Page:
Dated September 4th, Android L build number LRW66E for the Nexus 5 was found in the Chrome bug tracker. The new build is still private, but enough data leaked that we can see a handful of UI modifications and, playing the naming game, another reference to the name LMP.
Ever since Android K took on a brand new name at the very last second, we’ve all been hesitant to confidently assign a name to the upcoming Android L release. Even Google, during their Google I/O developer conference in June, simply called it “L.” Well, this capture of the bug tracker has more value to it than just the reference to LMP, but this does lend credence to the names Lemon or Lime Meringue Pie. Certainly, that is the internal name, we’ll still have to wait for the official release for anything, well, official.
Beyond LMP, we see reference to Google Play Services 6.0.89, that’s an entire version number upgrade from what is available on our devices today. As you may know, Google has been pulling a ton of smarts out of the Android OS itself and getting them into Play Services. This has been a great method for quickly providing the most bleeding edge features to users that may have to otherwise wait months for an OS update.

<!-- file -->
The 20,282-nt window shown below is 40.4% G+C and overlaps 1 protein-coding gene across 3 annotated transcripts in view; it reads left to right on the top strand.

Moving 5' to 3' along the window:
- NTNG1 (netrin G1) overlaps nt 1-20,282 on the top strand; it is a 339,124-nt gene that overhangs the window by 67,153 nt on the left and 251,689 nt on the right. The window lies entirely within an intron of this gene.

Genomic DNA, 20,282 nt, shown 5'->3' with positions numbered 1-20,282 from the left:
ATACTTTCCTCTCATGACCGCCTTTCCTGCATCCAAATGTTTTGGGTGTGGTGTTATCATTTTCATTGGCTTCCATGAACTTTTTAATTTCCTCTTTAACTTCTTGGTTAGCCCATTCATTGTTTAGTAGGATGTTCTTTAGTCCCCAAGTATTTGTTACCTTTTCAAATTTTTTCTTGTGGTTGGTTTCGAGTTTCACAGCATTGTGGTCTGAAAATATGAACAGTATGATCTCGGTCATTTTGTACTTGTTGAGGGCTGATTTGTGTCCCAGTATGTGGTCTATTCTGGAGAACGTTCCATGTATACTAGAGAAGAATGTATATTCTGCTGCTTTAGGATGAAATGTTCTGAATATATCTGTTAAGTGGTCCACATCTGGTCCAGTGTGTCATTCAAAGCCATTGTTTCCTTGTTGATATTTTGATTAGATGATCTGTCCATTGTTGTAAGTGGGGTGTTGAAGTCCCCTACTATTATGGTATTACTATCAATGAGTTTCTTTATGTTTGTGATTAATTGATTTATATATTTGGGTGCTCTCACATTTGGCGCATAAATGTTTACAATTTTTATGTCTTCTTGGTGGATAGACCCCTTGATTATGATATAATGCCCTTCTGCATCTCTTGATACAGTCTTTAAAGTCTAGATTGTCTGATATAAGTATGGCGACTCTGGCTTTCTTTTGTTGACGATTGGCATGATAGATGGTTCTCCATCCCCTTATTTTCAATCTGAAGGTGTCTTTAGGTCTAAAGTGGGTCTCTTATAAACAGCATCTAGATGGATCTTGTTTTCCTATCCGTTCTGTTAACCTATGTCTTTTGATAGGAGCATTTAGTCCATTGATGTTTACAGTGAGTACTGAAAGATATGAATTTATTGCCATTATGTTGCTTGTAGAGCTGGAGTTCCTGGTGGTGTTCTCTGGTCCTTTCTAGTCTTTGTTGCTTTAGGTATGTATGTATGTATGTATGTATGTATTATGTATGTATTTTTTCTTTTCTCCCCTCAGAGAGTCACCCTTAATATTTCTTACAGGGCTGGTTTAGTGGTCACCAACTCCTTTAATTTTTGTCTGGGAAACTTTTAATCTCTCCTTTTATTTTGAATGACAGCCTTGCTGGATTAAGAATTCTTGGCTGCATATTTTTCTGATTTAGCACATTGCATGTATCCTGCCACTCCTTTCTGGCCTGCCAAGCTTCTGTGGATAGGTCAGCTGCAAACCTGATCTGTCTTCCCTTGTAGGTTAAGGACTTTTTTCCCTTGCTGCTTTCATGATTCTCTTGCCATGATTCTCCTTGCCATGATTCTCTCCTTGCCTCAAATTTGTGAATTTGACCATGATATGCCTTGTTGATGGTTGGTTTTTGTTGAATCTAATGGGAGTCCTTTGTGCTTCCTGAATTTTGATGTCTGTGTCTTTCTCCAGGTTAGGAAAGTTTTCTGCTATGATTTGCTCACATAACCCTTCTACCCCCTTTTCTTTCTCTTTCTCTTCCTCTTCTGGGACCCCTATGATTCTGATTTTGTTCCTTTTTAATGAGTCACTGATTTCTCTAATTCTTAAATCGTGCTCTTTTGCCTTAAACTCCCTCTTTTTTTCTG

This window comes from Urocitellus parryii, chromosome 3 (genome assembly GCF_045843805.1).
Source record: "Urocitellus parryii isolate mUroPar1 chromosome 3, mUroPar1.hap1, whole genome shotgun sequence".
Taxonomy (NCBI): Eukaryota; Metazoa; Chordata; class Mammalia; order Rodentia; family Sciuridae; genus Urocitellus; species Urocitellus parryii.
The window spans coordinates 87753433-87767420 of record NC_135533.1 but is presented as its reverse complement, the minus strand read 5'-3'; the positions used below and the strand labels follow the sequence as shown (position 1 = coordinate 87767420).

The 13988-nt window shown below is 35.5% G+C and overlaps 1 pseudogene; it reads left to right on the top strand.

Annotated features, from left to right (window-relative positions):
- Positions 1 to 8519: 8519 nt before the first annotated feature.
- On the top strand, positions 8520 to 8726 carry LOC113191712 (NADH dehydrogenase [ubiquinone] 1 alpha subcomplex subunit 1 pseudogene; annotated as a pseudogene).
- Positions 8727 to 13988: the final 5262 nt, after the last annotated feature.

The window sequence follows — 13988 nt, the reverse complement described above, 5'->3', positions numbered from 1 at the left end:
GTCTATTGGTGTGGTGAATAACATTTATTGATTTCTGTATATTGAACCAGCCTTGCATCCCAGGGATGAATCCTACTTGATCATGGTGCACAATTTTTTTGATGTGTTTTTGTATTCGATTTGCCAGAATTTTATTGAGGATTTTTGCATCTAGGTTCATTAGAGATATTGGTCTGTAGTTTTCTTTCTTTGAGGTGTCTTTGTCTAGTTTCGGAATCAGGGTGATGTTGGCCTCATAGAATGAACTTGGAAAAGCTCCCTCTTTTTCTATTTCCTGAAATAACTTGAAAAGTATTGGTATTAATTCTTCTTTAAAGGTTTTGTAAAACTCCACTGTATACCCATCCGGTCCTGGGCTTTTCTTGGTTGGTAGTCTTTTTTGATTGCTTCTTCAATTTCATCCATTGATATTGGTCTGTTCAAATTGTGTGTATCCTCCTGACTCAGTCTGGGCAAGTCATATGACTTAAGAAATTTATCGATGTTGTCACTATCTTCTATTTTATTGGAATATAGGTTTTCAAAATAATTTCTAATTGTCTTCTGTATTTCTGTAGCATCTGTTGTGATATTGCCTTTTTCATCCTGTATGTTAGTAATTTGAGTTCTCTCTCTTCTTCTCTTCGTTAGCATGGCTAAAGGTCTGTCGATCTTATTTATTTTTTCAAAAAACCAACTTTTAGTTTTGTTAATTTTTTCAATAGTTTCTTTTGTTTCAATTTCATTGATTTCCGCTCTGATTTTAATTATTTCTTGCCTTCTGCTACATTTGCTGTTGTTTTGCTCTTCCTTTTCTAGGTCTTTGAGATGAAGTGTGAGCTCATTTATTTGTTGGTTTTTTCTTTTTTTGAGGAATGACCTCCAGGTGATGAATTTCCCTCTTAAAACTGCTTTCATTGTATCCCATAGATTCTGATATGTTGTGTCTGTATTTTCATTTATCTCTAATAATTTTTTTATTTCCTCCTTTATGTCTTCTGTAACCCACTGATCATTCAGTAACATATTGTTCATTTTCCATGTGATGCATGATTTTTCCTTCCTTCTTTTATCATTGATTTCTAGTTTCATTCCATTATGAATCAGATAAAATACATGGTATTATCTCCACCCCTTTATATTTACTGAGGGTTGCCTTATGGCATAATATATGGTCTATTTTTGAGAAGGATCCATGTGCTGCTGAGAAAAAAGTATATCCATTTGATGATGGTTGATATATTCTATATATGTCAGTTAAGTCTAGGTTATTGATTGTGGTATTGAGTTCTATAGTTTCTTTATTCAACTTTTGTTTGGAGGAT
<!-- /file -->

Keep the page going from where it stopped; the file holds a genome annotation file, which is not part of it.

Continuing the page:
Finally, the bug tracker itself pertains to the ability for Android L devices to authenticate and log you into a nearby Chromebook. Better yet, if I read between the lines, Easy Unlock, as it appears to be called, will work with pre-LMP devices as well. Check out the screenshots above, for more details.
What’s new in Android L?
In summation, we are looking at design changes here, a few refinements that we hope will make it through to the final Android L release. In no particular order, the big changes include:
- A new Gmail icon in the notification bar.
- The toggle icon put on some weight.
- The overall Bluetooth menu enjoys a nice makeover.
- Included in the Bluetooth makeover appears custom icons for device types. Well, at least for the connected Chromebook.
While these all appear rather minor changes, the toggle icon in particular represents a major change in design aesthetics. Along with the less-flat Gmail icon, these changes feel a little different than the direction Material Design originally promised.
In addition, we should mention that the Bluetooth menu, along with rearranged elements and new icons, shows a bit of new logic. I do hope that this makes it to the final release, as it appears simply opening the Bluetooth menu will make your device visible to others, instead of needing to tap the limited time visibility button.
Also, there appears some subtle changes to the WiFi and cell signal strength icons, basically, the internal lines that break the levels are gone, leaving a solid block of connectivity indicating color.
Be sure to comb through the image for yourself, what is the best update you see here? Do you like the idea of Bluetooth automatic visibility, or is that too lax on security for your needs?